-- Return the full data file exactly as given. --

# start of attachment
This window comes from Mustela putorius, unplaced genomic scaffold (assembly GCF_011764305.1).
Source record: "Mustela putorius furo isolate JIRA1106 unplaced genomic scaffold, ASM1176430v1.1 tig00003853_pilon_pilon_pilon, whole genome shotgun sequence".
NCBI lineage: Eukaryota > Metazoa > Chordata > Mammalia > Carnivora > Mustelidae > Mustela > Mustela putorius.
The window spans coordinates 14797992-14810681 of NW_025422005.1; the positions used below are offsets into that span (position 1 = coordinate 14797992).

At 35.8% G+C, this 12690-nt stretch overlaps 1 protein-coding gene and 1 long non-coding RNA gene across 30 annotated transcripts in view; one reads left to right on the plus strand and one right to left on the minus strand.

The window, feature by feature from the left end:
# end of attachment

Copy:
This window comes from Mustela putorius, unplaced genomic scaffold (assembly GCF_011764305.1).
Source record: "Mustela putorius furo isolate JIRA1106 unplaced genomic scaffold, ASM1176430v1.1 tig00003853_pilon_pilon_pilon, whole genome shotgun sequence".
NCBI lineage: Eukaryota > Metazoa > Chordata > Mammalia > Carnivora > Mustelidae > Mustela > Mustela putorius.
The window spans coordinates 14797992-14810681 of NW_025422005.1; the positions used below are offsets into that span (position 1 = coordinate 14797992).

At 35.8% G+C, this 12690-nt stretch overlaps 1 protein-coding gene and 1 long non-coding RNA gene across 30 annotated transcripts in view; one reads left to right on the plus strand and one right to left on the minus strand.

The window, feature by feature from the left end: